ng general had acquired fame for the skill with which, on the peninsula of Virginia, he checked for weeks Mc-Clellan's invading army before miles of empty intrenchments, armed in part with Quaker guns, and by continually moving about his small force to multiply it in Federal eyes.
Feeling that something must be done to rouse the spirits of the people of Texas, he resolved to try his hand against the enemy's squadron lying in Galveston bay.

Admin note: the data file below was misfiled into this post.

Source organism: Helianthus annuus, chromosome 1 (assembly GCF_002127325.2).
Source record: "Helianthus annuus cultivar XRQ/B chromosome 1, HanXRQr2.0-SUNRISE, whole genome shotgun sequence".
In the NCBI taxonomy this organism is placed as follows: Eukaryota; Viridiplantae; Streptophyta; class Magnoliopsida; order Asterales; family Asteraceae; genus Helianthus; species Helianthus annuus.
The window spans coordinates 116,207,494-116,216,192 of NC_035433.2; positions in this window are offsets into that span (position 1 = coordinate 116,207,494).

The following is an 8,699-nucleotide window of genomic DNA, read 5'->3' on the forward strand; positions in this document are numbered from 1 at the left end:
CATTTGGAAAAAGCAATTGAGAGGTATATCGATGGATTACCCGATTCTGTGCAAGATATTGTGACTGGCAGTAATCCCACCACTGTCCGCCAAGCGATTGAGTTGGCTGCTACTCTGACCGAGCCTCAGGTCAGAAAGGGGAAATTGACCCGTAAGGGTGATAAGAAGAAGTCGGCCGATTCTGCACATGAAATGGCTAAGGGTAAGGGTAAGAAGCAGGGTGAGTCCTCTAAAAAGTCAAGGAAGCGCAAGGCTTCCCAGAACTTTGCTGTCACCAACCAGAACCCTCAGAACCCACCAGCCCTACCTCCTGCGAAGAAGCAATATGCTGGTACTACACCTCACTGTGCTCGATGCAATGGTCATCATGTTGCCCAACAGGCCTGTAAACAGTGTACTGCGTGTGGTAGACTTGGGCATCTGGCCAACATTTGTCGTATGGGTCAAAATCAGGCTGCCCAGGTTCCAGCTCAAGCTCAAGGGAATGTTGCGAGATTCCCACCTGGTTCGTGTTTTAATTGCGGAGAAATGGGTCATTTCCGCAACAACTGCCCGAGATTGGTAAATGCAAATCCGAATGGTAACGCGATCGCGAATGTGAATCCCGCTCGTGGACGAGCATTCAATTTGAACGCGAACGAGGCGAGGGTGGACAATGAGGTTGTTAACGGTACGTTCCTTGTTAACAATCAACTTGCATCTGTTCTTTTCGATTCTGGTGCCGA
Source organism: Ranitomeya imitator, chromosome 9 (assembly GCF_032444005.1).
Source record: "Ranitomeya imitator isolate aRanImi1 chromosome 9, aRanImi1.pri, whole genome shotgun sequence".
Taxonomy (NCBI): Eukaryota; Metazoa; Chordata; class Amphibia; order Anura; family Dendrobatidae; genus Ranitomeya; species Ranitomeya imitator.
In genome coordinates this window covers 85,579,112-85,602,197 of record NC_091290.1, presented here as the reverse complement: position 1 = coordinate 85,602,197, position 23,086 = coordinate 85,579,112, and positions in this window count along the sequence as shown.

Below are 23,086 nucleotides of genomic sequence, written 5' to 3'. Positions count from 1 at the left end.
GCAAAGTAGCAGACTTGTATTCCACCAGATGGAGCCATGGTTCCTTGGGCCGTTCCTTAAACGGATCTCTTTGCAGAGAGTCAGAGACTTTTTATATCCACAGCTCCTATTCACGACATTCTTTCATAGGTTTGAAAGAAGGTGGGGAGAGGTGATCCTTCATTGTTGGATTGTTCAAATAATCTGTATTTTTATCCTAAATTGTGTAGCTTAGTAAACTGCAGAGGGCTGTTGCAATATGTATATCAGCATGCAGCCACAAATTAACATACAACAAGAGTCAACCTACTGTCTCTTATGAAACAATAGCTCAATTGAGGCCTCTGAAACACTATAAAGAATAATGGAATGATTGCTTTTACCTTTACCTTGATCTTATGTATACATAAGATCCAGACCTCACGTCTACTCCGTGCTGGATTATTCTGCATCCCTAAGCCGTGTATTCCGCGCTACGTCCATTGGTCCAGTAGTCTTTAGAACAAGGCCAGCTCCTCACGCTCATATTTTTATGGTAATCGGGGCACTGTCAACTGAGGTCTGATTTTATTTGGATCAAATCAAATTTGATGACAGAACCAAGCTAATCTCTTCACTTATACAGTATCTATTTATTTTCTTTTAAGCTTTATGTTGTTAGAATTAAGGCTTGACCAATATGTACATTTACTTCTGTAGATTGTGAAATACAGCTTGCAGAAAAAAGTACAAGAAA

Under his instructions two steamboats lying in Buffalo bayou at Houston were travestied into rams and gunboats, armed with one gun each and supplied with two tiers of cotton bales to give them, as the General said in confidence to his friends, an appearance of protection.
A third boat was to act as tender.
The two gunboats were manned by volunteers of Green's brigade, converted for the occasion into horse marines, also by a company of artillery—the whole under command of the brave Tom Green.
Capt. Leon Smith was the naval commander.